Only about 50 percent of the U.S. population will get a flu shot this year despite overwhelming agreement among medical experts and the Centers for Disease Control and Prevention (CDC) that every person older than six months should get vaccinated every year to protect themselves.
Should your child get a flu shot? In most cases, yes.
People less than 6 months of age and those with severe, life-threatening allergies to the flu vaccine or any ingredient in the vaccine (e.g., gelatin or antibiotics) are the only exceptions.
Influenza is a highly contagious respiratory infection that infects the nose, throat and oftentimes lungs. Common symptoms include fever, chills, muscle aches, cough, congestion, runny nose, headaches and fatigue. For most people, the flu resolves on its own, but it can lead to severe complications including hospitalization, particularly among young children up to 5 years old.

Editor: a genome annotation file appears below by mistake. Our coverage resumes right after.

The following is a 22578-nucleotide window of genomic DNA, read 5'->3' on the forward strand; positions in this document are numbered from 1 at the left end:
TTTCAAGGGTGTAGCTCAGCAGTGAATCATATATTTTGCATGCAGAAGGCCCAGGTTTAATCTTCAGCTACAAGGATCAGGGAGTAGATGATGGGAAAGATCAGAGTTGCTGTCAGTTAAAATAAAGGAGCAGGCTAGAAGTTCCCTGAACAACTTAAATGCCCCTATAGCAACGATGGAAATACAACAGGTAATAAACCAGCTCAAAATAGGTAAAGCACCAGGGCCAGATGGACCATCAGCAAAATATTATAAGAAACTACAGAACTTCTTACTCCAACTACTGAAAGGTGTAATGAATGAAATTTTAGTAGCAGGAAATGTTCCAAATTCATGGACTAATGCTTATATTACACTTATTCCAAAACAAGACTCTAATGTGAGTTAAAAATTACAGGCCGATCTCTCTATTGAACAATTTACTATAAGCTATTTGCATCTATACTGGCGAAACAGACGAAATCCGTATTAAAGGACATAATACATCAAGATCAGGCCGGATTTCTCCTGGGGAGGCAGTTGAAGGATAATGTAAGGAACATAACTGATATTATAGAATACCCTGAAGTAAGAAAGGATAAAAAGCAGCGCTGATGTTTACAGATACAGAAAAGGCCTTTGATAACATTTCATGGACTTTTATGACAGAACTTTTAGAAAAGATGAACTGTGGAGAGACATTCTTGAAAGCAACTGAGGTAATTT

Getting your child vaccinated is the best way to prevent the flu and lessen its potential complications. This holds true even when the vaccine doesn’t completely prevent the flu.
Choosing to get the flu shot this year is important because both the flu and COVID-19 cause similar signs and symptoms. Preventing or reducing the severity of the flu illness and hospitalizations could also help reduce strain on our hospitals and health care system.
The flu is a real and serious threat to the health of our children, and the flu shot is our best defense. If you still have concerns about the flu vaccine, talk to a Pomona Valley Health Centers physician and figure out the best way to keep your child safe this flu season. Call 909-378-9513 to schedule an appointment.
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